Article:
The Pollination of
Anthurium NOID "Lux"
1) My Anthurium "Lux" is one I imported from Indonesia. The seller sells many unknown hybrid anthuriums. The lack of parentage never dissauded me from purchasing him. I bought quite a few that will likely never have a true identification.
The picture that sparked my interest
November 25th, 2019
The day Lux arrived (the emerging leaf did not make it)
January 5th, 2020
No new growth yet
2) On June 9th, 2020 I noticed an inflorescence forming on Lux. At this point he has had three new leaves and has been popping them out one after another.
June 25th, 2020
3) I always knew I wanted Lux to have seedlings. Since I did not know his parentage I was hoping to save pollen in order to pollinate him later. I did not want to waste his pollen on an anthurium he was not compatible with. I know nothing of the Anthurium group he belongs to or whether he belongs to Central or South America.
One thing I know for sure is that he as aged beautifully. I definitely want more of this. He has a sheen to his leaves but it is not velvet. It is hard to describe exactly how it feels like. The petioles are a gorgeous cherry red color, which is reminiscent of ace of spades and my Crystallinum x Subsignatum hybrid (A. x Bullatum). The spathe also has tones of cherry throughout it. Though the spadix is a typically light green color. I suspect Lux is a hybrid of the group Cardiolonchium and Semaeophyllium.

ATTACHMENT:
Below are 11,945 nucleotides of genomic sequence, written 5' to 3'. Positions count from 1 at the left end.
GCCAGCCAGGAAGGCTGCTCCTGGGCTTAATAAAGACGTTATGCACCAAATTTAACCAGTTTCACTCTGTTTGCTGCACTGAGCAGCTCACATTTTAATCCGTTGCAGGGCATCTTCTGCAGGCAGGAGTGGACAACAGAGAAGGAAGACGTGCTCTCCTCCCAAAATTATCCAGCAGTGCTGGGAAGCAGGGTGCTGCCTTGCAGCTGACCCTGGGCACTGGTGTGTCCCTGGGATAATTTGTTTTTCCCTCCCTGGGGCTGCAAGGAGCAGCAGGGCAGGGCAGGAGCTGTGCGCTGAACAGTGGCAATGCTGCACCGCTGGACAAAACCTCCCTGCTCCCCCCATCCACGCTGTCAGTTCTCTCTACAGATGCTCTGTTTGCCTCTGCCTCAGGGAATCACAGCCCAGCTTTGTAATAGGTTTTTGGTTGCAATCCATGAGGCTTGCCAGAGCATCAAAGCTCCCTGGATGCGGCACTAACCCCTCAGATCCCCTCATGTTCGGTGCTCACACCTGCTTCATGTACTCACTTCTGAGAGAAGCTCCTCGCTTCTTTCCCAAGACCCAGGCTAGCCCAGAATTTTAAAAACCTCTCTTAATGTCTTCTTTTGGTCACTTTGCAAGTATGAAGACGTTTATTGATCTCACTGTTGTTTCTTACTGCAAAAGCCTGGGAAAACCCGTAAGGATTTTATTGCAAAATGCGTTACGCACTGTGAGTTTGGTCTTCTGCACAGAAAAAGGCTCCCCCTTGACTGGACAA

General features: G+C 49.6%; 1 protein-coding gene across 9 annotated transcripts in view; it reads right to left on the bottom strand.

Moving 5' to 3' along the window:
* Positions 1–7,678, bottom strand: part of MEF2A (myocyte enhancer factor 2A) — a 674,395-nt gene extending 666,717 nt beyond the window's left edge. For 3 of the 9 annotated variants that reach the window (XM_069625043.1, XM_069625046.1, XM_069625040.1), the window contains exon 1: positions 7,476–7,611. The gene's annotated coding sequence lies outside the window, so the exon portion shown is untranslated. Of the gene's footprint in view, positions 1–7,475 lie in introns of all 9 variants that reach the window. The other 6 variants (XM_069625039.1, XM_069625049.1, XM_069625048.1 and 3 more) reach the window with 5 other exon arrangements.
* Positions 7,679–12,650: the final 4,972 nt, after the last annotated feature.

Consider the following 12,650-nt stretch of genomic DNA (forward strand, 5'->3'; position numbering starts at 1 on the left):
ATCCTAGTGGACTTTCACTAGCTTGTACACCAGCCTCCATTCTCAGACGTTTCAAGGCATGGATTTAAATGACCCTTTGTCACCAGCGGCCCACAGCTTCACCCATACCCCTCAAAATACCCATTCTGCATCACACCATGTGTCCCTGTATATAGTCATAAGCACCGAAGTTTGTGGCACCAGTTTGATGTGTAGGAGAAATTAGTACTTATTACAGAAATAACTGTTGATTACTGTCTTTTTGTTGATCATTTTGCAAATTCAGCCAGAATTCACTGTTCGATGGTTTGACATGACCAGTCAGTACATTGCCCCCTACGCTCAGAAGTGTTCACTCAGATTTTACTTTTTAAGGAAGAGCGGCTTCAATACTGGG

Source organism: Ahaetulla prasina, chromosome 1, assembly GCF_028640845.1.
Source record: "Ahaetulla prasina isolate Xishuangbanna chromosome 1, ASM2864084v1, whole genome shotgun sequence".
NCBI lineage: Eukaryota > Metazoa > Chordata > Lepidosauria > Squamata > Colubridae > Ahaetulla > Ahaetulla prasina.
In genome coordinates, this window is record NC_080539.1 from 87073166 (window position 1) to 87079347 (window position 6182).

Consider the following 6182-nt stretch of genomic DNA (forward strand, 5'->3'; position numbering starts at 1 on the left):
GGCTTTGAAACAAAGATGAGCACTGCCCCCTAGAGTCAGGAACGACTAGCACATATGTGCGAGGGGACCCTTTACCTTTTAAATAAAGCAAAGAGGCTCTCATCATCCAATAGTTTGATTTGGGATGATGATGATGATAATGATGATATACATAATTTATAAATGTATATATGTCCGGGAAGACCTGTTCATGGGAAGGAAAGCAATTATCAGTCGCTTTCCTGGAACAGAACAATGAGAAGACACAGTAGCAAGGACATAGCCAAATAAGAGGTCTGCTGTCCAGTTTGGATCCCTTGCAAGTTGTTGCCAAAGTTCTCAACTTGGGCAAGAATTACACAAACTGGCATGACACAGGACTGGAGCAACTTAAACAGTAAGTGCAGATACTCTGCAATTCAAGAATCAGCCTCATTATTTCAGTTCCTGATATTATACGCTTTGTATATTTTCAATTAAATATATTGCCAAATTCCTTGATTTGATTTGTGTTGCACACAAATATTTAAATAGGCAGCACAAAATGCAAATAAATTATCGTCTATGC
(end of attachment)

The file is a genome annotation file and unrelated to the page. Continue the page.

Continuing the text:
4) To my surprise Lux still continued to grow a new leaf while the inflorescence was still forming. Even more surprising on July 7th, 2020 I noticed a second inflorescence! I am so happy that I will be able to pollinate Lux with himself.
5) I collected pollen staring July 19th and on August 11th I applied it to the second inflorescence. On September 4th I notice definite changes. The color is beginning to turn more green at the bottom.
6) On September 4th I knew I had to repot Lux and that I had waited too long. At this point he is loosing a lot of leaves due to water holding in them too long. I realize afterwards that the soil was not the problem. The issue was that there was a plastic liner in his cache pot that trapped water at the bottom. His roots were constantly sitting in a small pool of water, which Anthuriums never like to do. Even so the repot commenced as he had clearly outgrew his net pot. I was immensely worried the shock would cause the inflorescence to fail. I had repotted Stormy not too long ago and his inflorescence still progressed so I took the risk. I cut off his third inflorescence so that more energy could be directed his the one I wanted to fruit.
7) On September 6th I checked on the inflorescence and it has continued to progress. Even more so I notice bumps sticking out. I am hopeful this means that we are pregnant!